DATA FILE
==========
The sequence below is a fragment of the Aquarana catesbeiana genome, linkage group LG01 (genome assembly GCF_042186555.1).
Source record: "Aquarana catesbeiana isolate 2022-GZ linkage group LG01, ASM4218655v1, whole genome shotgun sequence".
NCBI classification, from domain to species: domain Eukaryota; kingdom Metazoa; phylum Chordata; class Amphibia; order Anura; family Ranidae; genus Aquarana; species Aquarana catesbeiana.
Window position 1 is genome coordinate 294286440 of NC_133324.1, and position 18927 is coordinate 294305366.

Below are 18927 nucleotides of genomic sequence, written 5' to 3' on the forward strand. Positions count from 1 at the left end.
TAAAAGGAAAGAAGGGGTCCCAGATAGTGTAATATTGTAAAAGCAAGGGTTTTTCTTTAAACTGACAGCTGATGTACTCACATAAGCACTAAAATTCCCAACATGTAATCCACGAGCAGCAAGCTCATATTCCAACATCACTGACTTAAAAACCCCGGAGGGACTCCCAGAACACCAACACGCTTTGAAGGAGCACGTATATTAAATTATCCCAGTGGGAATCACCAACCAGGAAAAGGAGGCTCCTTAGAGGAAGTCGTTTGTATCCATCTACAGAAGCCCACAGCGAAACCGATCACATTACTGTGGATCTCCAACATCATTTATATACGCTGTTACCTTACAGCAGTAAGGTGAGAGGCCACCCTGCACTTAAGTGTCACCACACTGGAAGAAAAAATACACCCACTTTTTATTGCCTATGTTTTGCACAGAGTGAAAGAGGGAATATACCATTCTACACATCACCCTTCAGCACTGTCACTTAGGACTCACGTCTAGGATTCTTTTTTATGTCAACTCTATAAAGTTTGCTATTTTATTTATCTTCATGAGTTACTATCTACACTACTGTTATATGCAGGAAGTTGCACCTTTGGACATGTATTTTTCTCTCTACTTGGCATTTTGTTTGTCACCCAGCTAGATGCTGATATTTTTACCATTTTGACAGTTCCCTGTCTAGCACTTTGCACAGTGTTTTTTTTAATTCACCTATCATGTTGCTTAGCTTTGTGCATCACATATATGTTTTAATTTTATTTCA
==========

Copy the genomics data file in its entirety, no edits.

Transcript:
The sequence below is a fragment of the Aquarana catesbeiana genome, linkage group LG01 (genome assembly GCF_042186555.1).
Source record: "Aquarana catesbeiana isolate 2022-GZ linkage group LG01, ASM4218655v1, whole genome shotgun sequence".
NCBI classification, from domain to species: domain Eukaryota; kingdom Metazoa; phylum Chordata; class Amphibia; order Anura; family Ranidae; genus Aquarana; species Aquarana catesbeiana.
Window position 1 is genome coordinate 294286440 of NC_133324.1, and position 18927 is coordinate 294305366.

Below are 18927 nucleotides of genomic sequence, written 5' to 3' on the forward strand. Positions count from 1 at the left end.
TAAAAGGAAAGAAGGGGTCCCAGATAGTGTAATATTGTAAAAGCAAGGGTTTTTCTTTAAACTGACAGCTGATGTACTCACATAAGCACTAAAATTCCCAACATGTAATCCACGAGCAGCAAGCTCATATTCCAACATCACTGACTTAAAAACCCCGGAGGGACTCCCAGAACACCAACACGCTTTGAAGGAGCACGTATATTAAATTATCCCAGTGGGAATCACCAACCAGGAAAAGGAGGCTCCTTAGAGGAAGTCGTTTGTATCCATCTACAGAAGCCCACAGCGAAACCGATCACATTACTGTGGATCTCCAACATCATTTATATACGCTGTTACCTTACAGCAGTAAGGTGAGAGGCCACCCTGCACTTAAGTGTCACCACACTGGAAGAAAAAATACACCCACTTTTTATTGCCTATGTTTTGCACAGAGTGAAAGAGGGAATATACCATTCTACACATCACCCTTCAGCACTGTCACTTAGGACTCACGTCTAGGATTCTTTTTTATGTCAACTCTATAAAGTTTGCTATTTTATTTATCTTCATGAGTTACTATCTACACTACTGTTATATGCAGGAAGTTGCACCTTTGGACATGTATTTTTCTCTCTACTTGGCATTTTGTTTGTCACCCAGCTAGATGCTGATATTTTTACCATTTTGACAGTTCCCTGTCTAGCACTTTGCACAGTGTTTTTTTTAATTCACCTATCATGTTGCTTAGCTTTGTGCATCACATATATGTTTTAATTTTATTTCA